Photo: Snapshot from video, hromadke.ua
Over 200 journalists from 16 countries demand to free the Azerbaijani investigative journalist Afgan Mukhtarli of Meydan TV, who was kidnapped from Georgia to Azerbaijan on 29 May 2017 and is imprisoned there.
“We decry the intensification of the Azerbaijan regime’s war against its dissidents, manifested by this unprecedented cross-border attack. We believe that this assault is intended solely to silence an investigative journalist known for reporting on the corruption of Azerbaijani authorities,” they say in their statement.
On 15 June 2017, Media representatives from different countries held a flashmob in front of the Georgian and Azerbaijani embassies in Riga, where they are currently studying. They are wearing black bags over their head – because the men in the forms of Georgian police who kidnapped him put one over Afgan’s head when they shoved him in the car and drove him away.
Olga Rudenko, a journalist of Kyiv Post who learned of the story from Afgan’s wife Leyla Mustafaeva, wrote about the details.
Afgan Mukhtarli moved from Azerbaijan to Georgia two years ago together with his wife and little daughter. Afgan and Leyla, his wife, both wrote about corruption in Azerbaijan and the business interests of the family of President Ilham Aliev. This is outright dangerous in Azerbaijan, which ranks 163rd out of 180 countries in Reporters Without Borders’s 2016 World Press Freedom Index, and the government wages “a vicious crackdown on critics and dissenting voices,” according to Human Rights Watch. For their safety, Afgan and Leyla moved to neighboring Georgia.
On 29 May Afgan was walking home in central Tbilisi. As he approached his house, a car drove up, four masked people in masks and uniforms of the Georgian police jumped out, shoved him inside and drove away. The car changed two times. During the night, Afgan was driven into Azerbaijan, and he heard the conversation of his kidnappers with the border guards.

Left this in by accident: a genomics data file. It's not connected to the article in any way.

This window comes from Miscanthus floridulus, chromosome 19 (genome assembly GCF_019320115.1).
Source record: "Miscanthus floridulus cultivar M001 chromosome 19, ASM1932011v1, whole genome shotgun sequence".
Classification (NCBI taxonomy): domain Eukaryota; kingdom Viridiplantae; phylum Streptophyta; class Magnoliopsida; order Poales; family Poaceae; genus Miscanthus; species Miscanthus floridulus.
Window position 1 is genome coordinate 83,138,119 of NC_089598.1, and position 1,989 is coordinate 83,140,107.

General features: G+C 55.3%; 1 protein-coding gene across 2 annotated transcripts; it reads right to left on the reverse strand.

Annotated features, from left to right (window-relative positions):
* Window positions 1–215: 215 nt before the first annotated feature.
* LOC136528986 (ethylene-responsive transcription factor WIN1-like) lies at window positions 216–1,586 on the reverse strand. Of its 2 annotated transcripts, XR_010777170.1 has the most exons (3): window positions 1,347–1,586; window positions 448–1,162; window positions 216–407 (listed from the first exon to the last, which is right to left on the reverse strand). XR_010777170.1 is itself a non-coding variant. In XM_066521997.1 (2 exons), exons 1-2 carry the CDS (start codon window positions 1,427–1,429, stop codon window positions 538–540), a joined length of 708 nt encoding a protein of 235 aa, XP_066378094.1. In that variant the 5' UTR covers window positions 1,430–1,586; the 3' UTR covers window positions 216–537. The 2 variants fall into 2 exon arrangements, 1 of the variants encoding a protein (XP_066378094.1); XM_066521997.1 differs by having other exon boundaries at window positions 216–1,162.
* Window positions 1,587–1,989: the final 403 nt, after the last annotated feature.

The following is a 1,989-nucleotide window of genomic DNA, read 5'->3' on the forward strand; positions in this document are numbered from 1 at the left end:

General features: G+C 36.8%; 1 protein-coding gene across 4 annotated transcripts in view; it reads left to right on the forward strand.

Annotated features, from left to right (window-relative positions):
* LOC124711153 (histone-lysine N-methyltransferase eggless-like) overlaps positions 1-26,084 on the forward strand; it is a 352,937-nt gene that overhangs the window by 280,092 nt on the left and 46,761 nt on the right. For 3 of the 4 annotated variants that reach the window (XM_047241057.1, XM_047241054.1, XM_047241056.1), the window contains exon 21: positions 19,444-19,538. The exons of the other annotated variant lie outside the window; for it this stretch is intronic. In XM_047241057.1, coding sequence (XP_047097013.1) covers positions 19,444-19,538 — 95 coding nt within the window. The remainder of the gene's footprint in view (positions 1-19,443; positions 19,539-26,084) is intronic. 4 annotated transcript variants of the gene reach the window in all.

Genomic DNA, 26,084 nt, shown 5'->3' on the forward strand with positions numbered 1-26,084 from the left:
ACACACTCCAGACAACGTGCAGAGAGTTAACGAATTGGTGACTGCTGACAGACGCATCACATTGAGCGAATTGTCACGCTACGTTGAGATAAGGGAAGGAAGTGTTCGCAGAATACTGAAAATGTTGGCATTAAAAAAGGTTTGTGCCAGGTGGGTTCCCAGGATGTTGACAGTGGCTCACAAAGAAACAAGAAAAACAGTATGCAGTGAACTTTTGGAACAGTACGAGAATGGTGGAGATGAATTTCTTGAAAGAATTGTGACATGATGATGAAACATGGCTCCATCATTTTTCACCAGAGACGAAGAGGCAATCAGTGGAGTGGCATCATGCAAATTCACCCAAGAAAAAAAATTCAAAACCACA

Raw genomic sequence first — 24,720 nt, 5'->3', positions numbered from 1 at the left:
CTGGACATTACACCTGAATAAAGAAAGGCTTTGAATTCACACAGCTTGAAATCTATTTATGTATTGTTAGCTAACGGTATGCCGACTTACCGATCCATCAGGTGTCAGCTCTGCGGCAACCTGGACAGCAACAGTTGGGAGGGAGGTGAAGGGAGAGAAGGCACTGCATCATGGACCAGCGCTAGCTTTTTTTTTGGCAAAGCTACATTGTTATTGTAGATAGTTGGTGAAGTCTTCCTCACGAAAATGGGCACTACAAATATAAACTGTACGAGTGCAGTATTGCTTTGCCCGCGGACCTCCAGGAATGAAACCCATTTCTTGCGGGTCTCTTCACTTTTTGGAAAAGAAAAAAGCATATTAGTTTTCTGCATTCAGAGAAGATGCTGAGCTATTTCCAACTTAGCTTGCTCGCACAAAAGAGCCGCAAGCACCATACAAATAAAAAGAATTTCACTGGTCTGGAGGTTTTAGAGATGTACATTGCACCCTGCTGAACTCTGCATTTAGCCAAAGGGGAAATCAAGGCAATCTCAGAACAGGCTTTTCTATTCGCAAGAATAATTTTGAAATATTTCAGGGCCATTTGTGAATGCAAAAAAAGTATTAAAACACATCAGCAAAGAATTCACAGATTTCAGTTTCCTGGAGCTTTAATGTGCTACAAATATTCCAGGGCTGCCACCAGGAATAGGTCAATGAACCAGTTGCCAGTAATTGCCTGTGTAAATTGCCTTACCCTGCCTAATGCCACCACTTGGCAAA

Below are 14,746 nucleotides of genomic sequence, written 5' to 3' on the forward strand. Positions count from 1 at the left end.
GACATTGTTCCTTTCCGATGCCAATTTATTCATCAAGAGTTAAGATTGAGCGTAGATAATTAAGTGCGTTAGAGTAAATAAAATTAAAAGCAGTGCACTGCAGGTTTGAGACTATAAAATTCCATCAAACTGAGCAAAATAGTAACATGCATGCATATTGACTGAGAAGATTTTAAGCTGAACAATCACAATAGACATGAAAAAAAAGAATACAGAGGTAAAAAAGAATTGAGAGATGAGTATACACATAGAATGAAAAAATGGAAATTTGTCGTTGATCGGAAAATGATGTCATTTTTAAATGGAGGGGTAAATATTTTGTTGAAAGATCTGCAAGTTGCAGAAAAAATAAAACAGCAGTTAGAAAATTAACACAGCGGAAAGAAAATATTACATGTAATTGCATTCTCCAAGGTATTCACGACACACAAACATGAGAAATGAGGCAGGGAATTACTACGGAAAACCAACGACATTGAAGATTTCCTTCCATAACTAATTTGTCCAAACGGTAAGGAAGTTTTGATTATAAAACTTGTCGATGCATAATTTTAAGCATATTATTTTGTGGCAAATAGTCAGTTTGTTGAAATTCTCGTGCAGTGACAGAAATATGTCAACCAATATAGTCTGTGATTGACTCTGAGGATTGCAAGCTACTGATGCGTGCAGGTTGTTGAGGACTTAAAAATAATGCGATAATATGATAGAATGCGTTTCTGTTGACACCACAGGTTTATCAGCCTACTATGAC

He was arrested by the decision of a Baku court for illegal crossing of the border, resisting the police, and an attempt to smuggle in EUR 10,000. Leyla says the money was planted: the family never even saw such a sum.
Starting from 3o May, Leyla struggles for the freedom of her husband together with his friends and lawyers. Meanwhile, the actions of the Georgian police to investigate the crime have been slow and ineffective.
“We call on the international community to intervene and support Mukhtarli. We are sure that the partners of Azerbaijan and Georgia in the West will disgrace themselves if they ignore this outrageous attack on the freedom of expression,” reads the statement of the journalists, signed by media professionals from Armenia, Azerbaijan, Belarus, Georgia, Estonia, France, Kyrgyzstan, Latvia, Lithuania, Moldova, Poland, Russia, Tajikistan, Ukraine, U.K., and the U.S.
“One year ago I thought it was good that journalists were in relative safety in Ukraine. But in July of last year, a famous journalist was killed by an explosion in the center of Kyiv,” Olga wrote, referring to the death of Pavel Sheremet. “If today we will be silent, we will be quashed one by one.”
The statement is open for additional signatures. You can sign it here.